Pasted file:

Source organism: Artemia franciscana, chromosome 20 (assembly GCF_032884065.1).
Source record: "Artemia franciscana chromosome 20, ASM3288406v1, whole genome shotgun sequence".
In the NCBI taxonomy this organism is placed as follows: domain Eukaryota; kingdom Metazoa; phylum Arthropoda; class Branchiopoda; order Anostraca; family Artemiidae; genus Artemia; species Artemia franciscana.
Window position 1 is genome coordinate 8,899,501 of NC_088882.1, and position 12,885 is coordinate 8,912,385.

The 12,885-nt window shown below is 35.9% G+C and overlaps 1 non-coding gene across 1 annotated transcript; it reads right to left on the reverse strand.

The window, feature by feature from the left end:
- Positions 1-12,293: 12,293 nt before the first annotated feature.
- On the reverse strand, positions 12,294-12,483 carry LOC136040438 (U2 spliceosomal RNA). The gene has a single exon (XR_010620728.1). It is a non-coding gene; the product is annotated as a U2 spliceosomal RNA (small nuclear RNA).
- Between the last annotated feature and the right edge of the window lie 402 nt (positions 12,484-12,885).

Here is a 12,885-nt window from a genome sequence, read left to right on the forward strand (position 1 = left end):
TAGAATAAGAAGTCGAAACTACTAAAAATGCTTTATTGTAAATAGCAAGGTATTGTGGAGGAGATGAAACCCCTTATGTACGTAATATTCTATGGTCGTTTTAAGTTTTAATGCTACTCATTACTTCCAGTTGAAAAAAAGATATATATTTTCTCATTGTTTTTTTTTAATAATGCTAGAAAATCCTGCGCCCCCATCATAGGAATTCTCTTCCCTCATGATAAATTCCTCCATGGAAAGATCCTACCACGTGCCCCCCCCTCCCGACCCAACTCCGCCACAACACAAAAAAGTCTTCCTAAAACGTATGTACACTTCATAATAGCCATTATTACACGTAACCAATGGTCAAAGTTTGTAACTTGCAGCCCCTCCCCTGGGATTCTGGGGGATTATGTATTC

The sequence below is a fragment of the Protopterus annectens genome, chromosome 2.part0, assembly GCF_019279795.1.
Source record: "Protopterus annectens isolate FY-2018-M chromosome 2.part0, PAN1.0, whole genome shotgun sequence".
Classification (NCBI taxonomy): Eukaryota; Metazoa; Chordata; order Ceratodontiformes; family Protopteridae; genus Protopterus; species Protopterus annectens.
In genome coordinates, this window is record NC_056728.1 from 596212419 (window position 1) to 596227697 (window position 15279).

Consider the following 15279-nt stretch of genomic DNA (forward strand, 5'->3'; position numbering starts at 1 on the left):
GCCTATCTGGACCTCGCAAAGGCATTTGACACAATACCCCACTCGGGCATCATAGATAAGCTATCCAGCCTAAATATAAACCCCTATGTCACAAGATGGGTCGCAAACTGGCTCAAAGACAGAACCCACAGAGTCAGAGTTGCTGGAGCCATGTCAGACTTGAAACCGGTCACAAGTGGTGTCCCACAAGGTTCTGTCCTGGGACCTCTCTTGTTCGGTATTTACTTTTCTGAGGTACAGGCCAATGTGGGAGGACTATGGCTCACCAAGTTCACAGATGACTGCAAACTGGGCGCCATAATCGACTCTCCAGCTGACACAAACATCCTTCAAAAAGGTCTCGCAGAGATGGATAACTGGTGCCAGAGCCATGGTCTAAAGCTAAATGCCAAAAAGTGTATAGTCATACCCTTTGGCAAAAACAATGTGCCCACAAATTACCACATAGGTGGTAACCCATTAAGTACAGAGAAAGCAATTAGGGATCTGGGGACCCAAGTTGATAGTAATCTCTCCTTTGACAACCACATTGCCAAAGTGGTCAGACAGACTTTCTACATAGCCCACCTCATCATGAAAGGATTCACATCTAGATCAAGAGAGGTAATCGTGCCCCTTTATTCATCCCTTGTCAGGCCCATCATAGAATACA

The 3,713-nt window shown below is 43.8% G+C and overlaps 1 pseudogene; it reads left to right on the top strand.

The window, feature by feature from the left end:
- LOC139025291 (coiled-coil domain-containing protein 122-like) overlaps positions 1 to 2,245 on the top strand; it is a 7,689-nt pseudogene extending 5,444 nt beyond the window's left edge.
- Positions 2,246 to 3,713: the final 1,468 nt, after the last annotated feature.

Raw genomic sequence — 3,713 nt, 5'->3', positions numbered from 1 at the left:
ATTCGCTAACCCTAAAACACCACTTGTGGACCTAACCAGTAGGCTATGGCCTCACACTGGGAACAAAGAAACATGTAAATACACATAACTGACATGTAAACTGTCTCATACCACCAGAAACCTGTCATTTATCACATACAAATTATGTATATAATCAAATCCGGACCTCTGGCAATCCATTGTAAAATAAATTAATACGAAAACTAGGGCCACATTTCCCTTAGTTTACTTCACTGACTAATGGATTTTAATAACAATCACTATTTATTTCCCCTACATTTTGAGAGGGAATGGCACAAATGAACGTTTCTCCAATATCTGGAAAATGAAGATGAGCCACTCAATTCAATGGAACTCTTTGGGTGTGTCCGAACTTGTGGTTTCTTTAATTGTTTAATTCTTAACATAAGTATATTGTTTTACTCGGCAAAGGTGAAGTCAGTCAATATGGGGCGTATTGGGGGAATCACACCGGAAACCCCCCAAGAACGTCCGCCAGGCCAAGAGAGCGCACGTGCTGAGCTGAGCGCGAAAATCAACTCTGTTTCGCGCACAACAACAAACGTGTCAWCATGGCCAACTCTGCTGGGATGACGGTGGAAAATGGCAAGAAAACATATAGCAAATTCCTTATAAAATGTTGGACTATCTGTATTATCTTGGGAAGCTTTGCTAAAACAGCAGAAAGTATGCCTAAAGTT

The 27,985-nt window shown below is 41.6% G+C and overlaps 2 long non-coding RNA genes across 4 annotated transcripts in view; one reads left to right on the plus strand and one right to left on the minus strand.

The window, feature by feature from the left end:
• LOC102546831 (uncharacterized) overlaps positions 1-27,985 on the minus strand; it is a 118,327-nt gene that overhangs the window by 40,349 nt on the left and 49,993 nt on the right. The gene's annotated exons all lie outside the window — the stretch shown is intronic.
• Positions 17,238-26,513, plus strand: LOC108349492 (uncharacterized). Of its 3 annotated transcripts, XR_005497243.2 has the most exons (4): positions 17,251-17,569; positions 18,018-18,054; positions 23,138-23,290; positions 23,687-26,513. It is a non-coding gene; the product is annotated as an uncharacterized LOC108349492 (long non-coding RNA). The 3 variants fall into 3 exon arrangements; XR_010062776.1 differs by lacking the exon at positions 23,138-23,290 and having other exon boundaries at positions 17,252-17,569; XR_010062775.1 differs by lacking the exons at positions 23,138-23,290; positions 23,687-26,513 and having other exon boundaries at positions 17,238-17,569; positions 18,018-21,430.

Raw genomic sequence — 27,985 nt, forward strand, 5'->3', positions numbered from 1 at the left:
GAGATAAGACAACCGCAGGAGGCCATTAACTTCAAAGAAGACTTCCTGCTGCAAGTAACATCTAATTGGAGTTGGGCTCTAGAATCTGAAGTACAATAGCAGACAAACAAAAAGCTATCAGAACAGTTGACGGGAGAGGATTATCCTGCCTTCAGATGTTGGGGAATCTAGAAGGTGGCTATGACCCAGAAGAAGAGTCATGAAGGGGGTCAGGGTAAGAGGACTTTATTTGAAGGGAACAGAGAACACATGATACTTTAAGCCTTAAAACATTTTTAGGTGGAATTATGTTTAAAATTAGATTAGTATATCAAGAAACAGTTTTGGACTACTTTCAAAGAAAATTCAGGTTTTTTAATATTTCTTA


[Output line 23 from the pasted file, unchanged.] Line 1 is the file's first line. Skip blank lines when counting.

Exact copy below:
ATTCGCTAACCCTAAAACACCACTTGTGGACCTAACCAGTAGGCTATGGCCTCACACTGGGAACAAAGAAACATGTAAATACACATAACTGACATGTAAACTGTCTCATACCACCAGAAACCTGTCATTTATCACATACAAATTATGTATATAATCAAATCCGGACCTCTGGCAATCCATTGTAAAATAAATTAATACGAAAACTAGGGCCACATTTCCCTTAGTTTACTTCACTGACTAATGGATTTTAATAACAATCACTATTTATTTCCCCTACATTTTGAGAGGGAATGGCACAAATGAACGTTTCTCCAATATCTGGAAAATGAAGATGAGCCACTCAATTCAATGGAACTCTTTGGGTGTGTCCGAACTTGTGGTTTCTTTAATTGTTTAATTCTTAACATAAGTATATTGTTTTACTCGGCAAAGGTGAAGTCAGTCAATATGGGGCGTATTGGGGGAATCACACCGGAAACCCCCCAAGAACGTCCGCCAGGCCAAGAGAGCGCACGTGCTGAGCTGAGCGCGAAAATCAACTCTGTTTCGCGCACAACAACAAACGTGTCAWCATGGCCAACTCTGCTGGGATGACGGTGGAAAATGGCAAGAAAACATATAGCAAATTCCTTATAAAATGTTGGACTATCTGTATTATCTTGGGAAGCTTTGCTAAAACAGCAGAAAGTATGCCTAAAGTT